Be sure to do a little reading-up on the companies attending, so you know at least what they do. Employers soon get tired of hearing the opening question of “what does your company do?” – especially when you could have found that out beforehand.

We’ve got more info about preparing for fairs in our information sheet, Making the most of careers and recruitment fairs.

10 things you need to know about Careers and Placements


  1. We’re not just Careers and Placements, we’re also Volunteering, the Student Internship Bureau, Enterprise and we run the York Strengths and York Award programmes

  2. We’re here for everyone. You don’t have to be in a particular year of your degree. We’re here for all York students and are happy to see you whatever career path you’re hoping to take, whether you’re taking your first steps or are further along or even if you haven’t started to think about that yet, you can still join in with all of the activities we have on offer 
  3. York Strengths – our strengths programme helps you identify what you’re good at and how you can develop this further.  It starts with an online exercise in Spring and is followed up with a development day in Summer. First years are automatically enrolled on the programme. Discover the 9 strengths we’ve highlighted in our York Strengths film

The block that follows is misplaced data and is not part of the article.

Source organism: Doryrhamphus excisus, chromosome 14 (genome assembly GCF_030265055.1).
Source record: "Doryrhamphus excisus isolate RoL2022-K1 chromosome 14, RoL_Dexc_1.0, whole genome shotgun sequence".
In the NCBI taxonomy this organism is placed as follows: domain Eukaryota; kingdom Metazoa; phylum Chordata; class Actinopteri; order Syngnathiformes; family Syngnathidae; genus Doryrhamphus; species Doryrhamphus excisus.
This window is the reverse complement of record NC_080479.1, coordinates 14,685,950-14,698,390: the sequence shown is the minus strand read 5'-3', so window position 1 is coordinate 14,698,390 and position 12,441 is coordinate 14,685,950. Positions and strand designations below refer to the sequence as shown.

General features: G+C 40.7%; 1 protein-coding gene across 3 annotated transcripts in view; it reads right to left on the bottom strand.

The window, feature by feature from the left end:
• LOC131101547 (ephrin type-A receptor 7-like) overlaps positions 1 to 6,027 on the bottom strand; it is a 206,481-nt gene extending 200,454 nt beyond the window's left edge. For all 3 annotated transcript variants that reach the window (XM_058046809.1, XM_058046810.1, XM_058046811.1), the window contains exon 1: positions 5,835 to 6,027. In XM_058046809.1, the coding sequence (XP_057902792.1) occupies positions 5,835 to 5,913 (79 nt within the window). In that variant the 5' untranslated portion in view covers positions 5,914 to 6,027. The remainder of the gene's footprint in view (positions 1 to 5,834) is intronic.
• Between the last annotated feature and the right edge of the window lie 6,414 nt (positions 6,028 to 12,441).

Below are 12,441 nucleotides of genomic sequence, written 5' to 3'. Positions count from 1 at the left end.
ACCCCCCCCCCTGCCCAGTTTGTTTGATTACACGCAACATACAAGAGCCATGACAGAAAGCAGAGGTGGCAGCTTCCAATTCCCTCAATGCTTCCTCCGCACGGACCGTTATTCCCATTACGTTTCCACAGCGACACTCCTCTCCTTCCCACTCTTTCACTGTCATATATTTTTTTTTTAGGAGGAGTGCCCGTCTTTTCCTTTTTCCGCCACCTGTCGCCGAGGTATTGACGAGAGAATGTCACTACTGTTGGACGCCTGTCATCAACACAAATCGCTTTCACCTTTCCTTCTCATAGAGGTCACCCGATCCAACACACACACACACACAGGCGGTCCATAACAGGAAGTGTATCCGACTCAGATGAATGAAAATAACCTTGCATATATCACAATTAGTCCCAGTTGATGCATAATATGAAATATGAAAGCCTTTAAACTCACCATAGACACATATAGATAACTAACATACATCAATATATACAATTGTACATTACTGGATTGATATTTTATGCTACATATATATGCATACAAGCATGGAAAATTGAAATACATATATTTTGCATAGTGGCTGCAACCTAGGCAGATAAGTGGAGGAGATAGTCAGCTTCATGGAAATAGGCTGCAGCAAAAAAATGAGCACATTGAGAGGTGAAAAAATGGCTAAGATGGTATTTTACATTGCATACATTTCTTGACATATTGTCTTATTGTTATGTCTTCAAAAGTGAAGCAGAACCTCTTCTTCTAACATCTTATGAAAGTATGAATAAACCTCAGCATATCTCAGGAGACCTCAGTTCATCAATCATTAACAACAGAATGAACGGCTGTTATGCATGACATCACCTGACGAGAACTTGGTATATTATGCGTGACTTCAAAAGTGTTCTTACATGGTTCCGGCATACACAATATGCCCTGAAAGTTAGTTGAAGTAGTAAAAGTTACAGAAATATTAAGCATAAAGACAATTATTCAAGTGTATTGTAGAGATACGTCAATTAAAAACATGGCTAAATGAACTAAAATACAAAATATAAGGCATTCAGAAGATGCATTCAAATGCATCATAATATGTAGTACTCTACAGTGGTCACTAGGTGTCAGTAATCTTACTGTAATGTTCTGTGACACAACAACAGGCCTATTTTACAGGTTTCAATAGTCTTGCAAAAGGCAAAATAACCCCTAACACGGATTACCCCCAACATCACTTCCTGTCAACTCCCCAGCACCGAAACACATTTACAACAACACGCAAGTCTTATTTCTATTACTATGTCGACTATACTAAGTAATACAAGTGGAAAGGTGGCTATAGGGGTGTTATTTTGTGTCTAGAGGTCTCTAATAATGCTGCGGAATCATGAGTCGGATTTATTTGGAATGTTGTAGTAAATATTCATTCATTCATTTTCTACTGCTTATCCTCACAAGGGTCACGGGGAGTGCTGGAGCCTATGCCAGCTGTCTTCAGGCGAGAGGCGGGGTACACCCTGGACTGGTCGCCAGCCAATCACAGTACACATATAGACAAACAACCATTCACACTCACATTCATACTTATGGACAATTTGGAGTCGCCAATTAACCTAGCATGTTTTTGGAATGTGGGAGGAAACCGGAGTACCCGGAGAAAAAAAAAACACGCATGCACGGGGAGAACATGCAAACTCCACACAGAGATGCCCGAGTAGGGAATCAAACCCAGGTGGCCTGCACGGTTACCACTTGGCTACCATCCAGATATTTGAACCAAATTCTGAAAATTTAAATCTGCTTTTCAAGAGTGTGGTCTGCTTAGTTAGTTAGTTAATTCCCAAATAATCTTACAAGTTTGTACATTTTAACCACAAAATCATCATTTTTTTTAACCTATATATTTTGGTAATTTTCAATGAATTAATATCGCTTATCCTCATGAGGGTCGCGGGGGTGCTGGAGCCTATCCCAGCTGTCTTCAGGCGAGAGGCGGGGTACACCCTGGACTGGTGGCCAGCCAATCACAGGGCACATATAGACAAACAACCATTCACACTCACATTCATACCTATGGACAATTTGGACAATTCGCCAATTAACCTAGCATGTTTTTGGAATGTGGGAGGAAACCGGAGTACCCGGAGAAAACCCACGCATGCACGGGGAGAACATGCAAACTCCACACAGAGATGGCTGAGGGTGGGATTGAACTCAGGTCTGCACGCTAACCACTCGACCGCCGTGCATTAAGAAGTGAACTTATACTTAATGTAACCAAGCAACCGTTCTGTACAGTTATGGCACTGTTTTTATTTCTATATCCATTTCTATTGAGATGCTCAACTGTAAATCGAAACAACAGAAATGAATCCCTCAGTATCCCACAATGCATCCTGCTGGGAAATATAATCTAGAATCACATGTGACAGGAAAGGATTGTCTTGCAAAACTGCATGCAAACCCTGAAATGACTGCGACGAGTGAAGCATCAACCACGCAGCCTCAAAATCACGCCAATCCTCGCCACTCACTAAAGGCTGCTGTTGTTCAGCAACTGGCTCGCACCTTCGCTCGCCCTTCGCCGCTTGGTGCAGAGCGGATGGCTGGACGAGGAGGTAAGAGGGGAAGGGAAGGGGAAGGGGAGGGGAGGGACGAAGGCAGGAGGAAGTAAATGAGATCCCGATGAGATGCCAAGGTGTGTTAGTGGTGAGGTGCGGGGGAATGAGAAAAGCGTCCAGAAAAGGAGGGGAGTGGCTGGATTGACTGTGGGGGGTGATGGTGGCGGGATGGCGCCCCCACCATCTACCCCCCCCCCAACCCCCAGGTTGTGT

4. IMG_20180927_114948We’re based on campus west, next to central car park and we’re open 10am to 5pm Monday to Friday. 
  5. The outside of our building may look the same but the inside had a facelift during the summer and now looks scandi chic! It’s a great space you can use for study and to browse our reference materials plus there is free tea and coffee 
  6. Come and speak to us! We run a Careers drop-in between 11am and 1pm Monday to Friday or you can book longer appointments online for careers advice and CV, application and personal statement reviews. There are also Enterprise appointments if you’d like to discuss a business idea and Placement appointments if you’re considering taking a placement year as part of your degree. 
  7. 42152_1180x700_Careers Fair digiPopUp_Nouse_V1Every Autumn we run 3 careers fairs. Meet recruiters and find out more about graduate roles, internships, placement years and insight days from over 40 graduate employers all under one roof. To see which companies will be at this year’s fairs, take a look at our careers fairs web page 
  8. We put together a programme of careers related events every term. These take place on campus and some will be in your department. See what’s coming up in the What’s On section on the Careers and Placements website
  9. pound-414418_1920We advertise part time jobs in York and on campus. Go to Careers Gateway and search under the Opportunities tab. Don’t forget to filter your search to part time work while studying.